Solving these problems could be an interesting research project, but, in the absence of implementation experience in the context of C++, it would be inappropriate to standardize an open-addressing container class.

Specifically for insert-only tables with data small enough to store directly in the buckets, a convenient sentinel value for unused buckets, and a good hash function, a closed hashing approach may be roughly an order of magnitude faster and use dramatically less memory, but that's not general purpose.

A full comparison and elaboration of hash table design options and their implications is off topic for S.O. as it's way too broad to address properly here.

  • "... open hashing / chaining ... handles arbitrarily-many insert/erase pairs without gradually degrading performance the way many closed hashing implementations do." Actually, it does gradually degrade performance. What it avoids is the precipitous performance loss typical of most closed hashing. Either way, the performance degrades from O(1) to O(N), but with closed hashing, that happens from roughly 90% full to 100% full, whereas with open hashing it's typically from (say) 100% full to 1000% full (i.e., you've inserted ten times as many items as there are slots in the table). – Jerry Coffin May 22 '17 at 16:27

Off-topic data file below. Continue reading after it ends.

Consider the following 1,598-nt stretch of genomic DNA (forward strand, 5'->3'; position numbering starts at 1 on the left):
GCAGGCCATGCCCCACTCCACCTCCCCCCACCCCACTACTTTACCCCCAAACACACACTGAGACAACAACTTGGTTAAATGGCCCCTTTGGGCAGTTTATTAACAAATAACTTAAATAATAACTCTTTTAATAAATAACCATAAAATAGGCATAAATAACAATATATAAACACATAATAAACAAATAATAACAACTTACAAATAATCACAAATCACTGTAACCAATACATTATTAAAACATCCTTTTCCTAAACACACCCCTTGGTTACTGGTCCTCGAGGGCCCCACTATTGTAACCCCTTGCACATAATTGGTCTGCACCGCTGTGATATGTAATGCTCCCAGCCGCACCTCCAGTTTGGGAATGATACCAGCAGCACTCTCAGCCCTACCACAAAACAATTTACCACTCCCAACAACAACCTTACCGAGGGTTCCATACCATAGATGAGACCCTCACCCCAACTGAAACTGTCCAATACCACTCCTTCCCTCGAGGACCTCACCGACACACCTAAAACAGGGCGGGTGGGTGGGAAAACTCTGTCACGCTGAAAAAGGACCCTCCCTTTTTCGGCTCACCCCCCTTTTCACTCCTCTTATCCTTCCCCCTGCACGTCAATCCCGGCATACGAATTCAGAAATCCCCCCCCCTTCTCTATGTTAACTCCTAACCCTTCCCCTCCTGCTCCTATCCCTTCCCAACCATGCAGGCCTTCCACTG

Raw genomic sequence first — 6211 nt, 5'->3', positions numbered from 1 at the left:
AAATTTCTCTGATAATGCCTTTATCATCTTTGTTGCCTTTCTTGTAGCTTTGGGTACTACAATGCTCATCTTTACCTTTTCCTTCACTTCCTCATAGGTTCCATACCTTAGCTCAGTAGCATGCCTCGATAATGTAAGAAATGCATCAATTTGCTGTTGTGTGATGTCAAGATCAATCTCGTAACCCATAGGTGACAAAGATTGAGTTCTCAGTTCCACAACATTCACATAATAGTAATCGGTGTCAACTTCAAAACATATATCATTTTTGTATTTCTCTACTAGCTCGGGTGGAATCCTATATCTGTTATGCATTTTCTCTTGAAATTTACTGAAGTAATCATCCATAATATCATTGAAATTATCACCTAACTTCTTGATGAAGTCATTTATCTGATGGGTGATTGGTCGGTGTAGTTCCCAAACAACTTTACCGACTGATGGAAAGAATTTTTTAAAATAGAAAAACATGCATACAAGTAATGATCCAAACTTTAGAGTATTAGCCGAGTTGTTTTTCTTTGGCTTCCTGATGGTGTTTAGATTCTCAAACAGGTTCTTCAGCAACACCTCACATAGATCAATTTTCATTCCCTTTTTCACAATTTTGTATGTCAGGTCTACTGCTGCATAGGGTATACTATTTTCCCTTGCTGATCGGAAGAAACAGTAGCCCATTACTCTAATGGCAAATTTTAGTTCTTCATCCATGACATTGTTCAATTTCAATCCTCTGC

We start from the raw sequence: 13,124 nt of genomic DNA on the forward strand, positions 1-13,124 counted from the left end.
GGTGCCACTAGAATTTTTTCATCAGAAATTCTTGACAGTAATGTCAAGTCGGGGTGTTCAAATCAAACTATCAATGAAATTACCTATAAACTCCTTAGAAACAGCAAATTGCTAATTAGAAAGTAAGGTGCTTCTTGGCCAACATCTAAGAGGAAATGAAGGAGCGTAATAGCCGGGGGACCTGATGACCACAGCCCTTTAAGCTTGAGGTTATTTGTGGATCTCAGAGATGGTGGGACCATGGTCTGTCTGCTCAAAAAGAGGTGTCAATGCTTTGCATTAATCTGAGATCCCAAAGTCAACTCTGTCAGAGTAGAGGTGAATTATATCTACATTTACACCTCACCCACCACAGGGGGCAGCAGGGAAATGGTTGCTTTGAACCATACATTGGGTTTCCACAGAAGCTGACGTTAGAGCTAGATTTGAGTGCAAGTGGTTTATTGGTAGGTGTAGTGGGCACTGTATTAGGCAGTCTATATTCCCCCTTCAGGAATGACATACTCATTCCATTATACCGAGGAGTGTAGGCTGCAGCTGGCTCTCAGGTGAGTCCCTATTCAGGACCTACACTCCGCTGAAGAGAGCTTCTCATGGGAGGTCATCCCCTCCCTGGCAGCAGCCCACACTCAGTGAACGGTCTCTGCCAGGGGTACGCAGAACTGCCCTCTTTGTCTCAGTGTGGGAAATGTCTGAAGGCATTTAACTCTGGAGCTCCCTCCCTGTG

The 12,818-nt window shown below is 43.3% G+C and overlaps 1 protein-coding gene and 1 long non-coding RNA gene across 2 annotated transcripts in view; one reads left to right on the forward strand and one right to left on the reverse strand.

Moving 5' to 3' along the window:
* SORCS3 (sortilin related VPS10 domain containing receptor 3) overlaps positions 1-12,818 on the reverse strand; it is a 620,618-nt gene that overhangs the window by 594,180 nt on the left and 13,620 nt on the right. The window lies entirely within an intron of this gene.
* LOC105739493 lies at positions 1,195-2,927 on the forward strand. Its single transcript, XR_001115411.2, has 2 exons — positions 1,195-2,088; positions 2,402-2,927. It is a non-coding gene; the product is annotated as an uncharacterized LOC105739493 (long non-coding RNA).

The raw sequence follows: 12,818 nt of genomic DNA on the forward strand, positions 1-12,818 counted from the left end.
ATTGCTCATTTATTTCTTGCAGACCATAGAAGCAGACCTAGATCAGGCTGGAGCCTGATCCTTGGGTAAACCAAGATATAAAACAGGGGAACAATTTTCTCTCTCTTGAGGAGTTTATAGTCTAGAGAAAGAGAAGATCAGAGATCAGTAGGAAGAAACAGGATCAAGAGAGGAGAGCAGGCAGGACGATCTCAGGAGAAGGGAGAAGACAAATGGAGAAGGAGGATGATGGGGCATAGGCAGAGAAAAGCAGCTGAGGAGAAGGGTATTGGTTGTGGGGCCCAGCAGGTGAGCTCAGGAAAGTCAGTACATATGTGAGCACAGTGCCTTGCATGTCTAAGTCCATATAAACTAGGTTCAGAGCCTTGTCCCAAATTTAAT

• You can also do open hashing with a balanced tree instead of a list for each bucket. In this case, the degradation is from O(1) to O(log N). In this case, even with 10x as many items as slots in the table, there's still only minimal performance degradation (with the proviso that it's generally somewhat slower, even when minimally utilized). – Jerry Coffin May 22 '17 at 16:35
  • @JerryCoffin: true - I've heard that's what (one of?) the key Java implementations does, but it would adversely affect iteration over the full container compared to the singly linked list approach GCC uses (outlined in the answer). – Tony Delroy May 23 '17 at 7:26
  • @JerryCoffin: my reply above addressed your second comment, but just noticed I never addressed your first. Regarding "Actually, it does gradually degrade...from (say) 100% full to 1000% full" - that doesn't happen due to the max load factor - the table resizes at 100%. But, you're not talking about the performance issue with open hashing that I was alluding to either, which is that when you erase an element you either have to mark the bucket as having been in use and keep searching past it (small lasting cost), or "compact" a collision chain into the bucket (larger up-front cost). – Tony Delroy Feb 20 at 12:54